|NMU||WASHINGTON, D.C.||Freedom of Information|
Justice guides federal agencies on Web rules
- Lengthy guidance issued by the Department of Justice explains what information does not have to be posted in agency electronic reading rooms.
Aug. 7, 2003 — The U.S. Department of Justice has issued a 1,693-word guidance to federal agencies on how to determine if records are “frequently requested,” by Freedom of Information Act requesters. The Electronic FOI Act of 1996 requires agencies to post information on their Web sites, or electronic “reading rooms” when they believe the information will be the subject of subsequent requests. The guidance is instructive as to how agencies may avoid posting more information than might strictly be required.
The guidance makes clear, as has previous guidance, that it is only “the receipt or the anticipation of the third” FOI Act request that triggers an agency’s obligation to post the information. Receipt of only two requests does not.
If the agency receives two requests for the same information, and then receives no other request until many months later, an agency might be relieved of its obligation to post the information at all because, in its “best judgment,” it might not anticipate more requests. Because the legislative purpose for posting was to eliminate the need for responding to future requests, the agency might reasonably determine that there would be no more, the guidance says.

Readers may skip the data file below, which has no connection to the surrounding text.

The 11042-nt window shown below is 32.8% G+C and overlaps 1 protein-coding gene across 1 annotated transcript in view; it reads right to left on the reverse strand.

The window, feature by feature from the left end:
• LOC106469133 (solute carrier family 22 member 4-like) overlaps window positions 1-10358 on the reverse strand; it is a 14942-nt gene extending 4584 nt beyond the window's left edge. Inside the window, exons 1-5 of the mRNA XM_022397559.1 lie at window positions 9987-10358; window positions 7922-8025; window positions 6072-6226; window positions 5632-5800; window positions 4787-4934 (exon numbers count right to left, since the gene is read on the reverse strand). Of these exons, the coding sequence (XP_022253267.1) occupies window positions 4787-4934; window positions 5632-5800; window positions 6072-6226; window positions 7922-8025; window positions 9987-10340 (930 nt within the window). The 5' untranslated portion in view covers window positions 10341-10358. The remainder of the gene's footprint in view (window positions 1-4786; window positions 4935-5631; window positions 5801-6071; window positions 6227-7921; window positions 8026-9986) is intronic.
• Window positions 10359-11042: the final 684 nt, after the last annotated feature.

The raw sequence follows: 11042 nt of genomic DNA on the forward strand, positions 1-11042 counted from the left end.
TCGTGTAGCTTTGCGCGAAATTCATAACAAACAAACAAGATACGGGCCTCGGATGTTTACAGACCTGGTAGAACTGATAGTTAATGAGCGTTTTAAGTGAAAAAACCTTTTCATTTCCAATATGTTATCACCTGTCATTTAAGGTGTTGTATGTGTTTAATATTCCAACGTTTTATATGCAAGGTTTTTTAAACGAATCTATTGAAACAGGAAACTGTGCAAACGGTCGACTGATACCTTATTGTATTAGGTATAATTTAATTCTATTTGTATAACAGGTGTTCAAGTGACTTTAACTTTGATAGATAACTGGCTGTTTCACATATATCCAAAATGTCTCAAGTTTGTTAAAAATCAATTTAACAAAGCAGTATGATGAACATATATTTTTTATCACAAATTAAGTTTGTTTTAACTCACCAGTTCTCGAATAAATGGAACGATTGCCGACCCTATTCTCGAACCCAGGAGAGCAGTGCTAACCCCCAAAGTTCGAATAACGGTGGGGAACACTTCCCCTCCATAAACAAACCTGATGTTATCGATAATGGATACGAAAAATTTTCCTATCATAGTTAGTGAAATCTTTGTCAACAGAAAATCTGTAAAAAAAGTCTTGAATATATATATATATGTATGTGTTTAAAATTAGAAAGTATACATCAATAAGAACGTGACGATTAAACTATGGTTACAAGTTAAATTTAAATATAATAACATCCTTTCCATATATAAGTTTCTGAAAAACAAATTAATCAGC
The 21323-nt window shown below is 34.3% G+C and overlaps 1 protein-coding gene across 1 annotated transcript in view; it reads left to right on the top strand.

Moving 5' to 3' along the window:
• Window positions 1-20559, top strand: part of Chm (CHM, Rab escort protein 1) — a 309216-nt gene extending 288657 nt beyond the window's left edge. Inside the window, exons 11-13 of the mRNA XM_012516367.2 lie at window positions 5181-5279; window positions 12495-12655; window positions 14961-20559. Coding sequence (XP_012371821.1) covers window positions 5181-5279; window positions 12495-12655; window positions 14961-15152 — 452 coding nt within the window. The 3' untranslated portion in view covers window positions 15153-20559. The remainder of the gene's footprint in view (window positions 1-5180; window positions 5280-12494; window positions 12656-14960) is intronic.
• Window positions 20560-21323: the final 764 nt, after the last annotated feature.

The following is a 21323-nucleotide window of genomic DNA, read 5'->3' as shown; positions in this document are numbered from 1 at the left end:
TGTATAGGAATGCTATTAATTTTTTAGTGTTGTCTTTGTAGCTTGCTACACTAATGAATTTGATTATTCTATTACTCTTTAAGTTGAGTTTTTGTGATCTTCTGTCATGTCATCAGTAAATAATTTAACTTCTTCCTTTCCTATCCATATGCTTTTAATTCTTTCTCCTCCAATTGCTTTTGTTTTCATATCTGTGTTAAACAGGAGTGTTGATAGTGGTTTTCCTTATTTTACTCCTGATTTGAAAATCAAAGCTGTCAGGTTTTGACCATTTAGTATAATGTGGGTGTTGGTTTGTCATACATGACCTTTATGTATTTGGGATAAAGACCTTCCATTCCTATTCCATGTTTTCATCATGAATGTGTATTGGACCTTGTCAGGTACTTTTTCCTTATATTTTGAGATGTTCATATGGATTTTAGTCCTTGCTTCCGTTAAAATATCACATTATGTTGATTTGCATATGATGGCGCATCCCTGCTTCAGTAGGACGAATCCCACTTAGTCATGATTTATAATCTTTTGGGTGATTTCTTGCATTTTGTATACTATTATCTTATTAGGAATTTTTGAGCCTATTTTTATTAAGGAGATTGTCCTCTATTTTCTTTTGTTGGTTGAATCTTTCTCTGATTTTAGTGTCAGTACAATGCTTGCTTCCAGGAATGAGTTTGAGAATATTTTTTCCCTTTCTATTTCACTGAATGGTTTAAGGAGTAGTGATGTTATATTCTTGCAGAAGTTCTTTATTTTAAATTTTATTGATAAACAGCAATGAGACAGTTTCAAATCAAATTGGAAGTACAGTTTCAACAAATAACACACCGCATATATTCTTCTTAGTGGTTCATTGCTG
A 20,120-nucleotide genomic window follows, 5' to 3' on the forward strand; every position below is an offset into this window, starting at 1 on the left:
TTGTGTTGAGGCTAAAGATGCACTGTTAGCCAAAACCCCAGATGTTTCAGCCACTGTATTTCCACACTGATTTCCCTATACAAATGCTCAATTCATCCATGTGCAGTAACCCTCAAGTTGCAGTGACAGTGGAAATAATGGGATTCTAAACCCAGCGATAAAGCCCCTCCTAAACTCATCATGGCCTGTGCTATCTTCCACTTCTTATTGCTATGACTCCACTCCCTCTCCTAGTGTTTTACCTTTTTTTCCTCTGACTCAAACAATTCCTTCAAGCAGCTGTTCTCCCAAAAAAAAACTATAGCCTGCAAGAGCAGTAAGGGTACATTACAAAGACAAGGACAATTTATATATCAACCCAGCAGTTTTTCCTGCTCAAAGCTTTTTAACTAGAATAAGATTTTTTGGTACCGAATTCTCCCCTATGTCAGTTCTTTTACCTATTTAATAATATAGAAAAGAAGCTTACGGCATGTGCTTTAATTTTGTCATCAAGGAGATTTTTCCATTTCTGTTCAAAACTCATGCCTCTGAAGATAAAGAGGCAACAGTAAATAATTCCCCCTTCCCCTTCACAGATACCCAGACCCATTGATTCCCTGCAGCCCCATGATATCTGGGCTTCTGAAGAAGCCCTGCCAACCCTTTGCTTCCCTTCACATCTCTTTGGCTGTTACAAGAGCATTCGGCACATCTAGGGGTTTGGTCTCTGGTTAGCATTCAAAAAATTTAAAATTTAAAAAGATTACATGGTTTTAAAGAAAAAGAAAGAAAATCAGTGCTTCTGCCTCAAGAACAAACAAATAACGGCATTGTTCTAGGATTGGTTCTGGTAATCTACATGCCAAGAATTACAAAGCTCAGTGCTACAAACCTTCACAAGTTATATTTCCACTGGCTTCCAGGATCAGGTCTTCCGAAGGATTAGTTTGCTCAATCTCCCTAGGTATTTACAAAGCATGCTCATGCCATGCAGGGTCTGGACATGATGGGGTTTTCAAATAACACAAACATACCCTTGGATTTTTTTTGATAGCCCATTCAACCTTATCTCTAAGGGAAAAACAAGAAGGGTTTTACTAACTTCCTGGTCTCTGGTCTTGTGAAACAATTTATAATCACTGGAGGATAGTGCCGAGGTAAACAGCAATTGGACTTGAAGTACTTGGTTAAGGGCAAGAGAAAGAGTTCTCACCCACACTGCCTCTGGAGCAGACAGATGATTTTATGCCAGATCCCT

The department also advises that if the second and third requests are only partially identical to the first request, only the “overlap” records would have to be posted.
The guidance, which appears on the Justice Department’s FOIA Post dated Aug. 6, points out that even if an agency posts information that is likely to be subject to FOI Act requests, it must respond anyway to written requests for the same material.
© 2003 The Reporters Committee for Freedom of the Press